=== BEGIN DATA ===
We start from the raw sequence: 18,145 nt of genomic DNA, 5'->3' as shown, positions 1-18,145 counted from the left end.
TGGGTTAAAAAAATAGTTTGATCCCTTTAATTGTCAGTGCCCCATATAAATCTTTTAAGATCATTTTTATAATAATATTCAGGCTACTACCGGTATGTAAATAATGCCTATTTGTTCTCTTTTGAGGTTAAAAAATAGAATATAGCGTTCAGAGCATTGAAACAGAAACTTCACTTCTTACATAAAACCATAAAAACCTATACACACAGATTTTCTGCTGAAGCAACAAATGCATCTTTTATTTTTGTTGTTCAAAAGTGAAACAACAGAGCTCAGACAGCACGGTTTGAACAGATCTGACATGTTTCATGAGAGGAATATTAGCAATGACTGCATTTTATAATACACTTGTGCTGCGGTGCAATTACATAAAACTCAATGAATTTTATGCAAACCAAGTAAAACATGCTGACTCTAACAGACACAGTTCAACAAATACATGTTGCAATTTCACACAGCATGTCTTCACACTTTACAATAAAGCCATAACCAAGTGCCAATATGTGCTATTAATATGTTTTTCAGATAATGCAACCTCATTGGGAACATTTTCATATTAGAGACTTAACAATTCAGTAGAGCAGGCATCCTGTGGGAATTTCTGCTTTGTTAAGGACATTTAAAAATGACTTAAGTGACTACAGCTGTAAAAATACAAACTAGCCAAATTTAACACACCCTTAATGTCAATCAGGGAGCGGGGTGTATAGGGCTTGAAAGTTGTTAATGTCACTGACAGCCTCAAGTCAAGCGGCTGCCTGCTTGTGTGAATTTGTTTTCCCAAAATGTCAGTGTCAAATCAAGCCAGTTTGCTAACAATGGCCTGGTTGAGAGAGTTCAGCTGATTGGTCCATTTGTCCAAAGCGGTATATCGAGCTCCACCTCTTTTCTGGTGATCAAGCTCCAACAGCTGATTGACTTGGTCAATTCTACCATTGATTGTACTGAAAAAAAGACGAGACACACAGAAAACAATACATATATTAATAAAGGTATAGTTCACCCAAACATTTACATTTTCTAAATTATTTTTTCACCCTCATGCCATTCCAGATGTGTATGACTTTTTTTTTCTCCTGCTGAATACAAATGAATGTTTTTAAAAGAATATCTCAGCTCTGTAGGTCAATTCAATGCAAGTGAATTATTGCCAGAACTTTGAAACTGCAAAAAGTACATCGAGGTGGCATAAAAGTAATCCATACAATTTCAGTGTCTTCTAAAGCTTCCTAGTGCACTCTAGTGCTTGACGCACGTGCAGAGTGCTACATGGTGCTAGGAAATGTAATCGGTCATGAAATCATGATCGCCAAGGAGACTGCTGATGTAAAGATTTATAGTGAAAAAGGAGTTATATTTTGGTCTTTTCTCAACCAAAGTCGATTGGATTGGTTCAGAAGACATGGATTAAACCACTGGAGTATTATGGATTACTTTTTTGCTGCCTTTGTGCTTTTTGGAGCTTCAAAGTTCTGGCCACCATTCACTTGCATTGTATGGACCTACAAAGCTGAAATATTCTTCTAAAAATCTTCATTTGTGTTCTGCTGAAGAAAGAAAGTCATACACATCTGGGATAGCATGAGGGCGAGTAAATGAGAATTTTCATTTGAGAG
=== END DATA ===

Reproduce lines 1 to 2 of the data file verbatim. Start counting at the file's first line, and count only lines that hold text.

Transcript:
We start from the raw sequence: 18,145 nt of genomic DNA, 5'->3' as shown, positions 1-18,145 counted from the left end.
TGGGTTAAAAAAATAGTTTGATCCCTTTAATTGTCAGTGCCCCATATAAATCTTTTAAGATCATTTTTATAATAATATTCAGGCTACTACCGGTATGTAAATAATGCCTATTTGTTCTCTTTTGAGGTTAAAAAATAGAATATAGCGTTCAGAGCATTGAAACAGAAACTTCACTTCTTACATAAAACCATAAAAACCTATACACACAGATTTTCTGCTGAAGCAACAAATGCATCTTTTATTTTTGTTGTTCAAAAGTGAAACAACAGAGCTCAGACAGCACGGTTTGAACAGATCTGACATGTTTCATGAGAGGAATATTAGCAATGACTGCATTTTATAATACACTTGTGCTGCGGTGCAATTACATAAAACTCAATGAATTTTATGCAAACCAAGTAAAACATGCTGACTCTAACAGACACAGTTCAACAAATACATGTTGCAATTTCACACAGCATGTCTTCACACTTTACAATAAAGCCATAACCAAGTGCCAATATGTGCTATTAATATGTTTTTCAGATAATGCAACCTCATTGGGAACATTTTCATATTAGAGACTTAACAATTCAGTAGAGCAGGCATCCTGTGGGAATTTCTGCTTTGTTAAGGACATTTAAAAATGACTTAAGTGACTACAGCTGTAAAAATACAAACTAGCCAAATTTAACACACCCTTAATGTCAATCAGGGAGCGGGGTGTATAGGGCTTGAAAGTTGTTAATGTCACTGACAGCCTCAAGTCAAGCGGCTGCCTGCTTGTGTGAATTTGTTTTCCCAAAATGTCAGTGTCAAATCAAGCCAGTTTGCTAACAATGGCCTGGTTGAGAGAGTTCAGCTGATTGGTCCATTTGTCCAAAGCGGTATATCGAGCTCCACCTCTTTTCTGGTGATCAAGCTCCAACAGCTGATTGACTTGGTCAATTCTACCATTGATTGTACTGAAAAAAAGACGAGACACACAGAAAACAATACATATATTAATAAAGGTATAGTTCACCCAAACATTTACATTTTCTAAATTATTTTTTCACCCTCATGCCATTCCAGATGTGTATGACTTTTTTTTTCTCCTGCTGAATACAAATGAATGTTTTTAAAAGAATATCTCAGCTCTGTAGGTCAATTCAATGCAAGTGAATTATTGCCAGAACTTTGAAACTGCAAAAAGTACATCGAGGTGGCATAAAAGTAATCCATACAATTTCAGTGTCTTCTAAAGCTTCCTAGTGCACTCTAGTGCTTGACGCACGTGCAGAGTGCTACATGGTGCTAGGAAATGTAATCGGTCATGAAATCATGATCGCCAAGGAGACTGCTGATGTAAAGATTTATAGTGAAAAAGGAGTTATATTTTGGTCTTTTCTCAACCAAAGTCGATTGGATTGGTTCAGAAGACATGGATTAAACCACTGGAGTATTATGGATTACTTTTTTGCTGCCTTTGTGCTTTTTGGAGCTTCAAAGTTCTGGCCACCATTCACTTGCATTGTATGGACCTACAAAGCTGAAATATTCTTCTAAAAATCTTCATTTGTGTTCTGCTGAAGAAAGAAAGTCATACACATCTGGGATAGCATGAGGGCGAGTAAATGAGAATTTTCATTTGAGAG